A quick look over our Nginx configurations showed that the keepalive connections were set to 75s. This is longer than our configured ELB idle timeout of 60 seconds. As mentioned above, AWS’s recommendations state that the ELB timeout should be less than the keepalive timeout to avoid issues. Since our ELB idle timeout is less than our keepalive timeout, the connections between the Nginx proxies and the ELB should remain open for at least the ELB’s idle timeout. The ELB should be the one opening and closing the connections and we shouldn’t be experiencing these 504s. 

To find out which side was ending the TCP connection – ELB or Nginx –  I started monitoring the TCP connections on one of the registered instances in our staging environment. I recorded the TCP activity on the machine and saved it to a packet capture file for inspection:

sudo tcpdump tcp -Alvvv -s 0 port not 22 -w 504-investigation.pcap

After copying the packet capture to my machine, I inspected its contents with wireshark. Sorting the packets by similar “Info” – information in the packet data – it appeared that the instance (0.0.0.0) was sending Close Notify packets to the ELB nodes (1.1.1.1 and 2.2.2.2) every 10 seconds, indicating that it was preparing to close the connection:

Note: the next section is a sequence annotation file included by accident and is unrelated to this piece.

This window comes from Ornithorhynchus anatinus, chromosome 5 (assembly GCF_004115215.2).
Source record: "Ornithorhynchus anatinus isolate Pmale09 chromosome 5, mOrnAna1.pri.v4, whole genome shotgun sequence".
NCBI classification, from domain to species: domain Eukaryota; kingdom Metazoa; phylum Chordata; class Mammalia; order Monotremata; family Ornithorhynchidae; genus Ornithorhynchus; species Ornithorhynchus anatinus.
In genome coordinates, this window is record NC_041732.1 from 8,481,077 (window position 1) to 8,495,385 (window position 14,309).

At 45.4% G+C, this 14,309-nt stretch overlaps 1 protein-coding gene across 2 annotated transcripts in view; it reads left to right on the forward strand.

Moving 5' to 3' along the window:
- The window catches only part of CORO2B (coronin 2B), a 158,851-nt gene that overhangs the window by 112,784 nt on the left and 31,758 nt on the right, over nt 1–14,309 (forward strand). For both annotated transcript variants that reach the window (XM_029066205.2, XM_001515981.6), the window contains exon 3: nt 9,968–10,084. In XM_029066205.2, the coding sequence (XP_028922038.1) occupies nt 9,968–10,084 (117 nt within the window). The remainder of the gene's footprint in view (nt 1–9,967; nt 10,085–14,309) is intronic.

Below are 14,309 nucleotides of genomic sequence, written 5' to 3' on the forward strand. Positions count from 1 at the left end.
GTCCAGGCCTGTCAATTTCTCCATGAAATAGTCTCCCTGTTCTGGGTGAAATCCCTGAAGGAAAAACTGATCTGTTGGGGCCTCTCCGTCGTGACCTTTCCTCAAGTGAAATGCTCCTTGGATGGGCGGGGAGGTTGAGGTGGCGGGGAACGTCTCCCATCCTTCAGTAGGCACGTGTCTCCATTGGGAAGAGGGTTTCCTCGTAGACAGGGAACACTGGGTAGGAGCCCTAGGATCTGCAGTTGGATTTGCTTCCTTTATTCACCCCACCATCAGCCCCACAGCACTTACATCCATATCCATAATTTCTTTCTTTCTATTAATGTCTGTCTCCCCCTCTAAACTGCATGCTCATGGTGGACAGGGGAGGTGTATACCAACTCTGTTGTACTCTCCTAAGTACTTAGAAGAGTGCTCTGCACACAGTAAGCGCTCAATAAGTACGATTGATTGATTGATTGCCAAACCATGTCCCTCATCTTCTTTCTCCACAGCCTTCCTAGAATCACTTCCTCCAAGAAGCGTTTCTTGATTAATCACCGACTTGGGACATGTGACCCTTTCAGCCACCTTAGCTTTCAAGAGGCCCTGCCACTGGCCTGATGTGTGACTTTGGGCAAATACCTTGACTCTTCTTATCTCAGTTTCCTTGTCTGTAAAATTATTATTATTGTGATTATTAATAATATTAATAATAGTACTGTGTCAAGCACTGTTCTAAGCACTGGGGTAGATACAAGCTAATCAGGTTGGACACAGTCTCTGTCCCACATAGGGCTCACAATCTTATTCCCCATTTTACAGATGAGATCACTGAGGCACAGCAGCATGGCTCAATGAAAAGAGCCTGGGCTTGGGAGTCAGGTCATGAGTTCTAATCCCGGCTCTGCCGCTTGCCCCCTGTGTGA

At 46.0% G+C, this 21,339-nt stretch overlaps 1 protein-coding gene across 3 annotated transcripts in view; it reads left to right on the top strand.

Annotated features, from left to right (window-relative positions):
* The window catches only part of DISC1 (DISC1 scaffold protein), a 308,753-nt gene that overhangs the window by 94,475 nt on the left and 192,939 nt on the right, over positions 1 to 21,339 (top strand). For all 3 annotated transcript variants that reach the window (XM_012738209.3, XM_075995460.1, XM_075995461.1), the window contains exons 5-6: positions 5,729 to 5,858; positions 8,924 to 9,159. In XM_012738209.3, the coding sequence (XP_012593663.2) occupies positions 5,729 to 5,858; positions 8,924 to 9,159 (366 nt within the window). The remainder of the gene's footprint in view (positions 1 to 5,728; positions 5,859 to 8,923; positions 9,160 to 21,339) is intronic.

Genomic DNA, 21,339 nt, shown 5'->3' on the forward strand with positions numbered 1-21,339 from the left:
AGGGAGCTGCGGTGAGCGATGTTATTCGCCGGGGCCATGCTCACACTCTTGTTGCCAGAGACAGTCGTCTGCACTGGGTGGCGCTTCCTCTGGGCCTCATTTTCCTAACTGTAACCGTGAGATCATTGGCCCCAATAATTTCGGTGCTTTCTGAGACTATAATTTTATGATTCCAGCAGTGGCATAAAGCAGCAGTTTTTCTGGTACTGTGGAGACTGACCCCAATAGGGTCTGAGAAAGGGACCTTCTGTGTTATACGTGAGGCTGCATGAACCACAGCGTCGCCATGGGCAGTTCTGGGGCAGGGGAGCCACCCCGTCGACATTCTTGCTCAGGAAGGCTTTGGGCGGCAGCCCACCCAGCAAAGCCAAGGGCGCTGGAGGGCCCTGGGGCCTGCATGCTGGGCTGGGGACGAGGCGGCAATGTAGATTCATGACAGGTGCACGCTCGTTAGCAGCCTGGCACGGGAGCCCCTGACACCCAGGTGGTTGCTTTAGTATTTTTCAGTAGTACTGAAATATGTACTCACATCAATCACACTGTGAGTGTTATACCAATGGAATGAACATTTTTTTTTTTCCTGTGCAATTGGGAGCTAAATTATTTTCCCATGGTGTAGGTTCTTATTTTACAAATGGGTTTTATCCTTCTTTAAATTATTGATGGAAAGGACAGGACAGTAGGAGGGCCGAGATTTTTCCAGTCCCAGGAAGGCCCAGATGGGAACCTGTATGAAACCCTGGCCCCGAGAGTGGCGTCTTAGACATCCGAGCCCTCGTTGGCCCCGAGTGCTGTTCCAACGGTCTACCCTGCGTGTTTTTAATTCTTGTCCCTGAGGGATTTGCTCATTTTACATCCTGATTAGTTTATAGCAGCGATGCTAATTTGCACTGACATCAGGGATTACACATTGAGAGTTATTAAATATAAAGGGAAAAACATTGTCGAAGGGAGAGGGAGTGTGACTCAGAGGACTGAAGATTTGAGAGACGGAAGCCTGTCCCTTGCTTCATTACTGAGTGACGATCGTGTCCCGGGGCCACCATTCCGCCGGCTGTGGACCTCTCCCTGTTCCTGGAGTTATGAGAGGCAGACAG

Close Notify alerts sent by instance from packet capture with obfuscated IPs

This would be followed by the instance sending a TCP reset (RST) to the ELB node. One situation where the instance might send a TCP RST to the ELB is if the instance was preparing to close the connection, but did not have the opportunity to close it cleanly due to the arrival of an unexpected TCP packet sent from the ELB. This could happen if the ELB assumes that the connection is still valid and continues to send packets after the instance is already preparing to close the connection.

TCP RSTs from packet capture with obfuscated IPs

This investigation confirmed that:

  1. The instance (rather than the ELB) was the one terminating the TCP connections.
  2. TCP connection termination and re-establishment was happening more frequently than the ELB timeout.

Although the Nginx server’s keepalive_timeout was properly configured to be greater than the ELB’s idle timeout, this strange behavior warranted another look at the Nginx configurations.

Experimenting With Nginx Configurations

Another quick scan of the Nginx configuration file showed that the client_body_timeout and client_header_timeout were set to 10s, equal to the interval between the TCP RSTs.

To see how these settings affect the TCP connections, I increased each setting independently to match the Nginx keepalive_timeout (75s), and analyzed new packet captures.

Increasing the client_body_timeout to 75s did not yield any changes. Since this timeout is only set between successive reads, this would require that the ELB take greater than 10 seconds to transmit request data to the registered instance. Since our body transfer doesn’t typically take that long, this configuration shouldn’t affect TCP connectivity.

After increasing client_header_timeout to 75s, Nginx was no longer sending TCP RST packets at 10s intervals. Instead, each of the ELB nodes gracefully closed (and reopened) the connections every 60s:

Close Notify alerts sent by ELB from packet capture with obfuscated IPs